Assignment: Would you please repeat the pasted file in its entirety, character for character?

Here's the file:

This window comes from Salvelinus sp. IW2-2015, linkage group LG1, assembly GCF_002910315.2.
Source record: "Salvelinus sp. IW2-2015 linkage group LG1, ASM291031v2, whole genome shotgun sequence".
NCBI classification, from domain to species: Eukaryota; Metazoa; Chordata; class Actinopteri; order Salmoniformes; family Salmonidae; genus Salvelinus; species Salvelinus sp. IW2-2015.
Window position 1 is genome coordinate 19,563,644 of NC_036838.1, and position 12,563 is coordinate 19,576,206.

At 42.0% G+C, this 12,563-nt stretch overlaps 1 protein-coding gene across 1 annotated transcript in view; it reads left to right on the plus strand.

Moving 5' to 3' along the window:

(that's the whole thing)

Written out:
This window comes from Salvelinus sp. IW2-2015, linkage group LG1, assembly GCF_002910315.2.
Source record: "Salvelinus sp. IW2-2015 linkage group LG1, ASM291031v2, whole genome shotgun sequence".
NCBI classification, from domain to species: Eukaryota; Metazoa; Chordata; class Actinopteri; order Salmoniformes; family Salmonidae; genus Salvelinus; species Salvelinus sp. IW2-2015.
Window position 1 is genome coordinate 19,563,644 of NC_036838.1, and position 12,563 is coordinate 19,576,206.

At 42.0% G+C, this 12,563-nt stretch overlaps 1 protein-coding gene across 1 annotated transcript in view; it reads left to right on the plus strand.

Moving 5' to 3' along the window: